MLK colleague: Political education, gender relations next big steps
By Jane Hill
OXFORD – The new civil rights battleground in the United States is no longer one of race but one of political education and accepting the equality of the genders, according to the Rev. James Luther Bevel.
Bevel, a nationally recognized civil rights strategist and colleague to the late Dr. Martin Luther King Jr., was the guest lecturer at the University of Mississippi’s commemorative service for King Tuesday.
Bevel spoke to students on the subject of “The Student and Practitioner of Nonviolent Principles.”
Under the leadership of King, Bevel is credited with being the initiator, principal planner, strategist and field director of the major successful campaigns of the civil rights movement of the 1950s and ’60s.
Bevel said he regarded the question of where the black civil rights movement stands today as irrelevant.
“America is an experiment in self-government,” Bevel said. “It’s a growth process. We’re growing all the time. Today it is not so much a question of race, but a question of gender.”
Education the key
For African-Americans to fully reap the benefits of the strides made during the civil rights era, the black community needs to focus on educating itself on how to take advantage of America’s system of self-governance, he said.
Bevel said the economic development and educational needs of the black community can be addressed if the people become politically empowered by learning their rights under the U.S. Constitution.
African-Americans need to become politically experienced in volunteerism, coalition building and working to make the system their own, he said.
“America is a political car,” he said. “If you don’t know how to drive, you are not going anywhere.”
Bevel is the founder and current chairman of the Declaration of Independence Co-Signers’ Convention, headquartered in Philadelphia, Penn. He said the foundation is dedicated to convincing people to participate in the law and to govern themselves.
Should the African-American minority in the United State become politically empowered, Bevel said he believes that judicial practices such as the death penalty and the pervasive military mentality in national government would be dropped from the system.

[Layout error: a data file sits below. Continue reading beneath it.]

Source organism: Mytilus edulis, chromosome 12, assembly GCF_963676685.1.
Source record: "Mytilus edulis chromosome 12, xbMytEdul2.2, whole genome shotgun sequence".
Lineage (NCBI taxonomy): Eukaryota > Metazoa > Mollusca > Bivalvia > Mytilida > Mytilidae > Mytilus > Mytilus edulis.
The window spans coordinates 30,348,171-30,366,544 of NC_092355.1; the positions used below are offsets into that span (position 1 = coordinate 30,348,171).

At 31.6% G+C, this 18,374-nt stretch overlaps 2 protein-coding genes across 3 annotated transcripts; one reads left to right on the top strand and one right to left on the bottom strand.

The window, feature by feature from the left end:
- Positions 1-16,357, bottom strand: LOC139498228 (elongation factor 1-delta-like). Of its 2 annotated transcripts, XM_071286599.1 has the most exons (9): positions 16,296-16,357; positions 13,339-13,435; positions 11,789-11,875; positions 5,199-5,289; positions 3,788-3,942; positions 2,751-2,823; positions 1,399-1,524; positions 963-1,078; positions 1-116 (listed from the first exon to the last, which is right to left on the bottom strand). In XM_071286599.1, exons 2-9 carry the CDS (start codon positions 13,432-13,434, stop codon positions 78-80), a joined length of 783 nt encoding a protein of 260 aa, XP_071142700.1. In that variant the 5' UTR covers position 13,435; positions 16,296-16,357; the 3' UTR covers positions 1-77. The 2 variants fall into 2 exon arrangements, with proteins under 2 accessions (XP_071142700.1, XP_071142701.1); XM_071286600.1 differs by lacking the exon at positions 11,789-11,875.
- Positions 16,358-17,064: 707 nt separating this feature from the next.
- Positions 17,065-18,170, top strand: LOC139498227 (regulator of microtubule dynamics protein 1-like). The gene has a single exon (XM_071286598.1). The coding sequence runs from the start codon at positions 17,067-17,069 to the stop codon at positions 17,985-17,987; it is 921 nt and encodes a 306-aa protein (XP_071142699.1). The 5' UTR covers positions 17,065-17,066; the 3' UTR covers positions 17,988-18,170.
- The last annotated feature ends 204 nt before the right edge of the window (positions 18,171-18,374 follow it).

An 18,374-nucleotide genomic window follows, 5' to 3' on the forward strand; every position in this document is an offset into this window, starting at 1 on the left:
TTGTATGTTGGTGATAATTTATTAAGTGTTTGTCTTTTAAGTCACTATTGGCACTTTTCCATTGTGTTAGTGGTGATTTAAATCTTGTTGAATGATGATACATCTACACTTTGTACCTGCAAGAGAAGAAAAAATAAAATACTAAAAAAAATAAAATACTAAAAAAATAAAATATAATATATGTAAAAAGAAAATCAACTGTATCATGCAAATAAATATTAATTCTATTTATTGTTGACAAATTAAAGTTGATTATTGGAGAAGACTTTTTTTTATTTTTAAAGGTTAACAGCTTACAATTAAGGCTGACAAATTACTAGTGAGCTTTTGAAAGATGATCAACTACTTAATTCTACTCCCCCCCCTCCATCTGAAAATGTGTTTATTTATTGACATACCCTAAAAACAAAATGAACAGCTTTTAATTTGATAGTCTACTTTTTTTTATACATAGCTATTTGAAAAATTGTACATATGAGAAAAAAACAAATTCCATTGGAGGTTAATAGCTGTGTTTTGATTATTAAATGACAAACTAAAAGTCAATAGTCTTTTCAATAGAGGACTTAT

On the issue of women’s rights, Bevel said the relationship between President Clinton and his wife, Hillary Rodham Clinton, is an example of what needs to be done and what is holding the nation back on the issue.
“We have a male and a female running the White House and that’s the way it ought to be,” he said. “Other first ladies were just cute objects in the corner. Clinton openly accepts his wife as a thinking, scientific collaborator.”
Bevel said Clinton’s acknowledgement of his wife’s abilities is the source of a lot of criticism that both Clintons receive from the conservative establishment.
“Kennedy did the same thing with black men that set everybody on edge,” he said. “Kennedy publicly acknowledged that black men were thinking individuals in a period where that was not done by men in power, and he was hated for it. Conservatives don’t believe that is how a man should deal with is wife, not as an equal partner, not as somebody to be dealt with and listened to.”
Until women unite and vehemently protest their media image as persons who are first and foremost sex objects and not rational beings, then the double gender standard in the United State will persist, he said.
With regard to King, Bevel said the greatest tragedy that occurred, aside from the assassination itself, was that the black community did not come forth and demand that James Earl Ray be given a fair and open trial.
Bevel said he personally did not believe that Ray acted alone or was even guilty of the crime and further argued that these facts may have come out in court had Ray been tried.
“He has been sitting up in jail for as long as Martin Luther King has been dead. It is an impropriety not to give him his day in court,” Bevel said.